Union members from Canada and around the world were represented on a Regina picket line Wednesday as leaders from the nation’s largest unions came to the city to show support for locked-out Unifor Local 594 workers.
Representatives from more than a dozen unions joined the picket line/barricade outside the Co-op Refinery Complex on Wednesday afternoon, flying flags and holding placards. Local labour, including the Saskatchewan Government and General Employees’ Union (SGEU) and the Saskatchewan Federation of Labour (SFL) were in attendance, but so too were national and international unions such as the International Brotherhood of Electrical Workers (IBEW), Canadian Union of Public Employees (CUPE), Canada Labour Congress (CLC), and even the Seafarers’ International Union of Canada.
Seafarers’ president Jim Given came to landlocked Regina to throw his union’s weight into the dispute. Before heading here, Given got a text from the general secretary of the International Transport Workers’ Federation (ITWF) Steven Cotton. The ITWF represents 667 unions around the world.
“He said, ‘well you bring a message from me, and you bring a message for our 12 million members of the ITF. We know what’s going on here,’” said Given. “11 and a half million union members are now focused on Regina.”
Hassan Yussuff, president of CLC which represents more than three million Canadian workers, spoke of the need for solidarity.
“As working people we understand that fundamental gains have been made when we stand together and fight together,” he said.
On Monday night when police arrested 14 people at Gate 7, three City of Regina trucks and a front-end loader came to the CRC’s Fleet Street entrance. During the rally Lana Payne, Unifor’s national secretary-treasurer, said the city workers refused to take part in any action that would disrupt the picket line, prompting a chant of “solidarity,” with English and French inflection heard throughout the crowd.
“Those workers are members of CUPE,” said Payne.
Mark Hancock is president of CUPE, Canada’s largest union representing more than 700,000 people.
He said he heard Monday night that “shit had hit the fan here in Regina,” adding the police had done something horrible, creating a powder keg. “Arresting Jerry (Dias, Unifor’s national president) and all of those Unifor leaders, activists, was incredibly stupid,” he said, calling on the Regina Police Service (RPS) to apologize.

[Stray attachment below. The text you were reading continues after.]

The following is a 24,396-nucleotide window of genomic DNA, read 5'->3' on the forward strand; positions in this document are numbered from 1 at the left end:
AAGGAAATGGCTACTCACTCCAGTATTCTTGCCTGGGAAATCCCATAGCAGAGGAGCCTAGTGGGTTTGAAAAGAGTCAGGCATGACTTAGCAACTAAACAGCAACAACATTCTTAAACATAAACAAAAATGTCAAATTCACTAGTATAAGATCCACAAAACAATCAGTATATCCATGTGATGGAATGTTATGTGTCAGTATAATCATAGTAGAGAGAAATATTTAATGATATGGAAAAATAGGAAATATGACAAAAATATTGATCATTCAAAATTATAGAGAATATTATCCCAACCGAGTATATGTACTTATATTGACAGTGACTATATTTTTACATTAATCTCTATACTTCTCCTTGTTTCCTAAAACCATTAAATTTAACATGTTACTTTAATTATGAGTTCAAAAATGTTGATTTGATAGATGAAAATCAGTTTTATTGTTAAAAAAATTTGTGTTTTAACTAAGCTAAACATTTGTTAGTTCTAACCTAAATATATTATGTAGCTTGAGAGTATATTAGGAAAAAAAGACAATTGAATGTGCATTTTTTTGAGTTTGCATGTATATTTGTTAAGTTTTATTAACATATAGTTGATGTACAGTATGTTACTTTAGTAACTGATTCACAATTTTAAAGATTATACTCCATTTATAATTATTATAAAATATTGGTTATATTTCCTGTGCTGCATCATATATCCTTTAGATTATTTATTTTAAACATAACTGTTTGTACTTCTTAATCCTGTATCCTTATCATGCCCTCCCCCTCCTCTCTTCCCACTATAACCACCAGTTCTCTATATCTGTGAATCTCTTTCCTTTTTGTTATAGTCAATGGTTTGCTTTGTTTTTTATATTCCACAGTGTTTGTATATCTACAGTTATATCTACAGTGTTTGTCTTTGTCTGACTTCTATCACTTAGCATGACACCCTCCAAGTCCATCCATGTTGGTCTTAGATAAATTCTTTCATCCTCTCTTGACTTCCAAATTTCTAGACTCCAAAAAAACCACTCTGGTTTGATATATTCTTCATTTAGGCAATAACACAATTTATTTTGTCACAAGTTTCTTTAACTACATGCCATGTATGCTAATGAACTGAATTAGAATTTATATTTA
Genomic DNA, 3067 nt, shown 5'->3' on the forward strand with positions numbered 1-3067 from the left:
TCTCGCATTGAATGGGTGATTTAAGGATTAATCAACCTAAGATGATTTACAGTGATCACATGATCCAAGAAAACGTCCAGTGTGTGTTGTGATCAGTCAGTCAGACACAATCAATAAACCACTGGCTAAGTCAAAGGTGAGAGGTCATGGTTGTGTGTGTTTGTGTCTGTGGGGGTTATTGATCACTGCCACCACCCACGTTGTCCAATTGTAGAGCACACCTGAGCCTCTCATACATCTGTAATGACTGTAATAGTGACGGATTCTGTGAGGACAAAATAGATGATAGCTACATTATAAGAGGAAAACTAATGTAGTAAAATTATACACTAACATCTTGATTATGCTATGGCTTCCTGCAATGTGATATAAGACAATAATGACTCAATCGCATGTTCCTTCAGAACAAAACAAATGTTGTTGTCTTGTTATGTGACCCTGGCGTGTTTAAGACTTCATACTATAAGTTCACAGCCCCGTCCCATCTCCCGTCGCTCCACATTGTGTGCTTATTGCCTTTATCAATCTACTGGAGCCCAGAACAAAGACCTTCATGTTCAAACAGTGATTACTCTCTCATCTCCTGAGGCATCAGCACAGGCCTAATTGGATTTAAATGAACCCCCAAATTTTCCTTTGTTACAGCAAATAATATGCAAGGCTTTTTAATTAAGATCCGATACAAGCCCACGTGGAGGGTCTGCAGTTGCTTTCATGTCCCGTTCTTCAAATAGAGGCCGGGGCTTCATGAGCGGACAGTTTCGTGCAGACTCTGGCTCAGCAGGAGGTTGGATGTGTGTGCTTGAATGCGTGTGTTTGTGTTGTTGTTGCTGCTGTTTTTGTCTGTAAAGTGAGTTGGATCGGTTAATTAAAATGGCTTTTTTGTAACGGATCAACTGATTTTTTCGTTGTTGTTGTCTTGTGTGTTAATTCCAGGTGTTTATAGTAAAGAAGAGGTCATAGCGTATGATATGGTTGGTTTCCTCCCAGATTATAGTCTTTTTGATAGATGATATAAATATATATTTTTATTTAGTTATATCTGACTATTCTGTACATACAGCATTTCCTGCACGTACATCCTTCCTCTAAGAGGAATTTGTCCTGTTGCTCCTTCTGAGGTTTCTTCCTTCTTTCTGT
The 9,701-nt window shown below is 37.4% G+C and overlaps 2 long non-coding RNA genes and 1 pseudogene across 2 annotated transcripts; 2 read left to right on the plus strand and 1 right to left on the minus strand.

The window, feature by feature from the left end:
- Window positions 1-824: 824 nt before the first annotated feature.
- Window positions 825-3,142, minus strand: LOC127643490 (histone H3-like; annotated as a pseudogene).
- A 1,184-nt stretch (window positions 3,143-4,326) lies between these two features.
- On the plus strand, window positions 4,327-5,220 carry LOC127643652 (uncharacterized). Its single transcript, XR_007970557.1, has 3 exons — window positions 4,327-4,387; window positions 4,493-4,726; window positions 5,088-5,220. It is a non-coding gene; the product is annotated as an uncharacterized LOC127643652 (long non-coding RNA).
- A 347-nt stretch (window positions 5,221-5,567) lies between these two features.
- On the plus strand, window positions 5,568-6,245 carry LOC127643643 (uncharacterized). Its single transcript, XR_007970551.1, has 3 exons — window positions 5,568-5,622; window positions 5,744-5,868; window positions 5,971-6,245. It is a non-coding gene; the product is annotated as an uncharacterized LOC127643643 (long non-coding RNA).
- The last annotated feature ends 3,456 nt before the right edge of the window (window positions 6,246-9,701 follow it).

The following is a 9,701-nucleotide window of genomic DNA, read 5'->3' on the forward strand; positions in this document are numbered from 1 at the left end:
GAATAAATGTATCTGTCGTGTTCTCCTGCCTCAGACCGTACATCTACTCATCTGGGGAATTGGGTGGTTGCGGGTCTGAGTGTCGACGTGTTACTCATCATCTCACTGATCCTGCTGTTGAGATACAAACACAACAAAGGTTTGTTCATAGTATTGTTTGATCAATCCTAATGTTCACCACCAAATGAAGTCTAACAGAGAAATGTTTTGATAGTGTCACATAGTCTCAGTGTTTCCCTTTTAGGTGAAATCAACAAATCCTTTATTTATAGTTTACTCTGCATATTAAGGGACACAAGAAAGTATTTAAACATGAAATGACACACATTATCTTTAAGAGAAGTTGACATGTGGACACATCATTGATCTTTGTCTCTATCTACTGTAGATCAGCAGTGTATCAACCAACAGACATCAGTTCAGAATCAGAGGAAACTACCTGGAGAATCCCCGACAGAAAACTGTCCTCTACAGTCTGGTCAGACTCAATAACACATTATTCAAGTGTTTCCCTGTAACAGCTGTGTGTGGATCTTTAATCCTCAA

Dias and 13 others were charged with mischief and set to make their first appearances in a Regina courtroom on Feb. 26.
Speaking earlier this week, RPS Chief Evan Bray defended the move, saying the police must ensure public safety and uphold the law. “Is it legal to completely barricade a business in our community?” he asked. A judge’s contempt of court decision released Wednesday as the rally was underway answered that question with a no.
During Wednesday’s rally, Payne described police as being on scene with “SWAT teams and tear gas.”
RPS spokeswoman Elizabeth Popowich said members of the crowd control unit were on scene and while they did bring riot gear (like a shield), that equipment was left in the vehicles.
“The embellishments that have been offered are simply not true. There was no SWAT present. There was no tear gas anywhere in the vicinity,” Popowich said.
She said this is not the first time people have “exaggerated or deliberately misled people with respect to what we do.”
Payne led the rally in-lieu of Dias, who is barred from attending the picket line under his release conditions.
“Free Jerry!” shouted a Quebec Unifor member, eliciting laughs from the crowd of hundreds gathered.
“He faces two years in jail if he was to show up here today, that is the conditions of his release,” said Payne, prompting the pickets to cry out “shame” and “welcome to Canada.”
On Tuesday evening, following the hostilities of Monday, the barricade felt more like a party than a fight. Police were not present on Fleet Street as pickets danced, ate hotdogs and set up a small badminton net near cars with flattened, or no tires at all.
To Yussef and Hancock the struggle at Regina’s CRC — where the key sticking point is pensions — has become a symbol for working people across Canada fighting for “dignity,” as Yussef put it.
“This fundamental fight about pensions is going on across this country, especially with private sector unions and public sector unions,” said Hancock. “If they take away pensions in the private sector, we in the public sector know they’re coming after ours next. This is a fight for the whole labour movement”
Yussuf said the provincial government has a legal and moral responsibility to get the two sides back to the bargaining table. Premier Scott Moe and Opposition leader Ryan Meili, who attended the rally, sent letters this week urging as much.
— with files from Austin Davis